Sexual Reproduction Info

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Hello friends,

As I've mentioned, I'm very interested/fascinated by sexual reproduction of marine inverts in captivity/aquariums. So much so that I've spent much time browsing/gathering info from articles, sites, forums, etc. on captive spawning and sexual reproduction of marine inverts. And these are are ASIRA here:

For corals/cnidarians:
www.asira.org/breedchart1.htm

For other marine inverts:
http://www.asira.org/breedchart2.htm

I'm always working on adding more info to these charts and adding more to this "article"/webpage: www.asira.org - Sexual Reproduction

Thus, if anyone has any experience/info to share add to any of these, PLEASE do post it here and/or email/PM me. I will be ever so delighted/grateful! :)

Sara
 
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Hmm, yeah, I need to elaborate there (site is still very new). UV sterilizers typically kill the really teeny tiny stuff (free floating algae, viruses, bacteria, etc.) more so than the larger stuff. But I assume it depends on the type of larvae in particular. I would think that they would generally harm gametes more than larvae. But it's hard to say generally... I just wouldn't use one if you're trying to breed inverts (just to be safe) unless you knew that it wouldn't harm the gametes/larvae of whatever you're trying to breed. If someone else has more in-depth knowledge of these things (for specific types of animals), I hope they will chime in.
 
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Thanks- one of the frustrating things I see about all this is that so many people don't even know when their corals are spawning. Some people actually think they're something terribly wrong with their animals when this happens. There was one woman who wrote into WWM who's Euphyllia was spawning in her nano tank (unbelievable!) and (if I remember correctly) she thought her tank had been invaded by some kind of parasite because the planulae look like worms. Meanwhile, I'm so happy excited I can hardly type a response back to her!

I just wish there was more I could do to make these things more general knowledge so that people at least know when they happen... that's the first step.
 

coralite

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In late summer of 06 I worked in Parguera Puerto Rico as a coral spawning intern. I wrote about my experiences in this reefkeeping article. I worked for Dr. Alina Szmant who more or less figured out most of what we know about coral spawning of Carribean corals, I also interviewed her about sexual coral reproduction to produce this podcast, available as a free download. Finally, here is a video of a Favia fragum planula swimming around in a drop of water. Hope you like it!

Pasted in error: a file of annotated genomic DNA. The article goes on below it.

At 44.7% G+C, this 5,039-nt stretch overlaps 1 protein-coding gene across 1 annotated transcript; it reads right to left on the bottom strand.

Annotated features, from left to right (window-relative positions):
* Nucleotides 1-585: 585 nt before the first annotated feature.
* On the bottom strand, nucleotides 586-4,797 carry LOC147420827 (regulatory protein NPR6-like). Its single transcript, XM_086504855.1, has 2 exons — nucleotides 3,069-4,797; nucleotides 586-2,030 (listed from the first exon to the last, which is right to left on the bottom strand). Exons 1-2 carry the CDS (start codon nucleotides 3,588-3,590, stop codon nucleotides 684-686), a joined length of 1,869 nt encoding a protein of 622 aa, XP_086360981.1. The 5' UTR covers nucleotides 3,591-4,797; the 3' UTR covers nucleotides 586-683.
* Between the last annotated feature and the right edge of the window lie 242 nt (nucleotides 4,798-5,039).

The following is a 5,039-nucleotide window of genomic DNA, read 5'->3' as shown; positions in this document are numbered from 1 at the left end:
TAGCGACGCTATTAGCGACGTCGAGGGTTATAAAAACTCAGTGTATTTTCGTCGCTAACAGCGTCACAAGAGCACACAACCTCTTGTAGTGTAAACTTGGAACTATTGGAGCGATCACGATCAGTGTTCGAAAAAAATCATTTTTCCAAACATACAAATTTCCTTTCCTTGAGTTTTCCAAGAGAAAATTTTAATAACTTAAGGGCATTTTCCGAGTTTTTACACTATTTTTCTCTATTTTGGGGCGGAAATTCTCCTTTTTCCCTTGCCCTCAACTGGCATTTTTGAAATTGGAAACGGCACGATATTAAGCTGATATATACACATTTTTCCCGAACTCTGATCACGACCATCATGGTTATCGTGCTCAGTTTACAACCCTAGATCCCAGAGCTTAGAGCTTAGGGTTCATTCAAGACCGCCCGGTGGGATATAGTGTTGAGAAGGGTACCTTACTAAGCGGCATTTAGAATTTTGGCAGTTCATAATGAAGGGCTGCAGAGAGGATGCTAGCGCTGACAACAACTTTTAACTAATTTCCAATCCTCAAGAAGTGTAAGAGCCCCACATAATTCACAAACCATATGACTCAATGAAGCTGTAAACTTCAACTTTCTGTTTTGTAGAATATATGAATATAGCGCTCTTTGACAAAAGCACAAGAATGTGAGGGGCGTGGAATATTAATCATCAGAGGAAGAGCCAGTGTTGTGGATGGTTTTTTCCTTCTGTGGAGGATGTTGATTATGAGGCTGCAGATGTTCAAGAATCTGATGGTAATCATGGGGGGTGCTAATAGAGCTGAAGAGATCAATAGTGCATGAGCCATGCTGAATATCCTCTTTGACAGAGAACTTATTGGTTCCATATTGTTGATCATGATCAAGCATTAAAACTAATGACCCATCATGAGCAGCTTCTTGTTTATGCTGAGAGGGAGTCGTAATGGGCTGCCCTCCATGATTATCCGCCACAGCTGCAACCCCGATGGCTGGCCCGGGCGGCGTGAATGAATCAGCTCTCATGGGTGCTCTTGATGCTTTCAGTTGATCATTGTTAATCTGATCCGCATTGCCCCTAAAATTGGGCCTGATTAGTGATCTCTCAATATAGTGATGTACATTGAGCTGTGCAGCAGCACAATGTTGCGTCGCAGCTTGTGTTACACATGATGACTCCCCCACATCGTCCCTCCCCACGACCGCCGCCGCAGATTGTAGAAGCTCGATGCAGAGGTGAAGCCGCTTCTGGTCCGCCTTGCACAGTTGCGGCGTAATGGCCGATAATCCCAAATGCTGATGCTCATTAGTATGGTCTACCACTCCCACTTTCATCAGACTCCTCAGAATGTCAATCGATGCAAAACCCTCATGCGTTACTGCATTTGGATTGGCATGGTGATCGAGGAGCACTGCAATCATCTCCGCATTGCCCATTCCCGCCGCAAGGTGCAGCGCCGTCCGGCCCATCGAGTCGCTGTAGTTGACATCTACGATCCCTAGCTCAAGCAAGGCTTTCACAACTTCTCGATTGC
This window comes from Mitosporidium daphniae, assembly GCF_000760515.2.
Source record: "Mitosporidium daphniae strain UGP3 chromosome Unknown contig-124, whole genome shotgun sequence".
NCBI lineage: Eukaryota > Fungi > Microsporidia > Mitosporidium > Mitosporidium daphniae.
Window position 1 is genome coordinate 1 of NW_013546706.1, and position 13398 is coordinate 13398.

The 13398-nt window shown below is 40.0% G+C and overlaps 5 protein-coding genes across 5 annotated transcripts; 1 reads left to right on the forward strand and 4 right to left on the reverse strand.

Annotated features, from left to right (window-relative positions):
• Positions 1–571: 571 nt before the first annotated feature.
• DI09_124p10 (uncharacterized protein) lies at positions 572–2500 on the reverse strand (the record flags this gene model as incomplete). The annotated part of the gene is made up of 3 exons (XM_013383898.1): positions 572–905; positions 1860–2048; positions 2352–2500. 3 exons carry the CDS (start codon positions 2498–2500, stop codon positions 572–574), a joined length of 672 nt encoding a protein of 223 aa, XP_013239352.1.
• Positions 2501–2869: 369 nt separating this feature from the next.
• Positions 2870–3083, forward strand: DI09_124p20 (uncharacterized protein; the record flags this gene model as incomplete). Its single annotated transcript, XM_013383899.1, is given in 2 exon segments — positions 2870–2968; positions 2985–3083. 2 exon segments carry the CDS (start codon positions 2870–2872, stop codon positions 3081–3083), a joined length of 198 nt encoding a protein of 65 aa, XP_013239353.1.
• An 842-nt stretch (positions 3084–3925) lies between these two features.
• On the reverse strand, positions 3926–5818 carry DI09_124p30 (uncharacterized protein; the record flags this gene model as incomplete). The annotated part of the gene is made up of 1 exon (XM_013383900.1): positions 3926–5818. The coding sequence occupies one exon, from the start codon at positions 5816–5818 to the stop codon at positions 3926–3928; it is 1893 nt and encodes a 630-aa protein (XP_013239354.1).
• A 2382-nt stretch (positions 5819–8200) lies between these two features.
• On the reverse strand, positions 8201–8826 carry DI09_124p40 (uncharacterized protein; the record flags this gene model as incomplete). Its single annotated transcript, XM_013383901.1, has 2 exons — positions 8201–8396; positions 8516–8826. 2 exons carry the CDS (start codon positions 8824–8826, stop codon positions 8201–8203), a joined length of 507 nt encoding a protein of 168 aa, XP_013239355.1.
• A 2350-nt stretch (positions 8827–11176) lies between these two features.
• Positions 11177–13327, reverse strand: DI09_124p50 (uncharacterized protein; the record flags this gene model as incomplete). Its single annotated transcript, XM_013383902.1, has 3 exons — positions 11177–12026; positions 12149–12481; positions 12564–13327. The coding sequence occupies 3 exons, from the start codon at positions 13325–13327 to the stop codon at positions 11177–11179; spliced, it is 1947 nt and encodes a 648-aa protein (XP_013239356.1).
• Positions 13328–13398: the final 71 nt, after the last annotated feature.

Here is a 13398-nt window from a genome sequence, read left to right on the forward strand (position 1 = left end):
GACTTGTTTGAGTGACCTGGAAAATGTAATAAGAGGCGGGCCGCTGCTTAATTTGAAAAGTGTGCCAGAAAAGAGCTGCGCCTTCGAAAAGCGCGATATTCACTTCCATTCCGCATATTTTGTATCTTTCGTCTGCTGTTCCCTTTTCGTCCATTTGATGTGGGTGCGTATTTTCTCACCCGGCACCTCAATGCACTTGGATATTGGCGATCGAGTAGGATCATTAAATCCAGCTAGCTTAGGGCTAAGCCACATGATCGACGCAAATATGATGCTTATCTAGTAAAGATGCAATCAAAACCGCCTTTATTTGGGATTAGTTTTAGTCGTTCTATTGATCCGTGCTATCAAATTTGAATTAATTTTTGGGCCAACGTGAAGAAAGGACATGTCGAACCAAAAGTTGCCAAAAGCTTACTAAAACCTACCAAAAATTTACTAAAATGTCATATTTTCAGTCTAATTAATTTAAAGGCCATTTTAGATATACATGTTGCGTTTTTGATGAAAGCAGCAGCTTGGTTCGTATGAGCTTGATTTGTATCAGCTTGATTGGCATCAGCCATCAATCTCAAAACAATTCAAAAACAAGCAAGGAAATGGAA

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Whoa!! Very cool all around... but I LOVE that planulae video. Awesome! I like how you did that from below... very effective and a little "tripy" too. :)
 
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In late summer of 06 I worked in Parguera Puerto Rico as a coral spawning intern. I wrote about my experiences in this reefkeeping article. I worked for Dr. Alina Szmant who more or less figured out most of what we know about coral spawning of Carribean corals, I also interviewed her about sexual coral reproduction to produce this podcast, available as a free download.
Blue Blistering Barnacles. Just finished reading about your work experience in Puerto Rico. Fantastic Jake. I found it intriguing that " coral larvae can sense biological cues to settlement (Morse et al, 1996), the experimentally conditioned blocks were used to see the community effects on coral settlement and survivorship".
Were these facts reconfirmed after the spawning.
 

coralite

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When we looked at the settling pattern of Acropora palmata it was pretty clear that regardless of how the block was conditioned, they larvae preferred the bottoms of the blocks by a large margin, sometimes they would settle on the sides but they would never settle on the top. So why would a high light, high flow coral prefer to grow on the least illuminated part of the block? Could be an artifact of the experiment but this has been corroborated in the wild with other photosynthetic stony coral species. Who knows. . .
 
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This might sound stupid... but could it be that it's not so much "looking" for low-flow, low-light as looking for a crack to settle in? Maybe it can get a "better grip" and be safer (temporarily) in a crack than on top, exposed where the flow is strongest?
 

coralite

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Although it has been shown that coral larvae prefer to settle in cracks and fissures, they will still always pick those on the underside of a block over any other side.
 
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Huh... how curious. Now I am remember Lee Goldman talking about this during one of his MACNA lectures... it is puzzling for sure.
 

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Wow, that's an intense article, thanks for the link.
 
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Great read once again. Thanks Sarah. Found myself lost in all the links for most of the evening. Time well spent.:)
 

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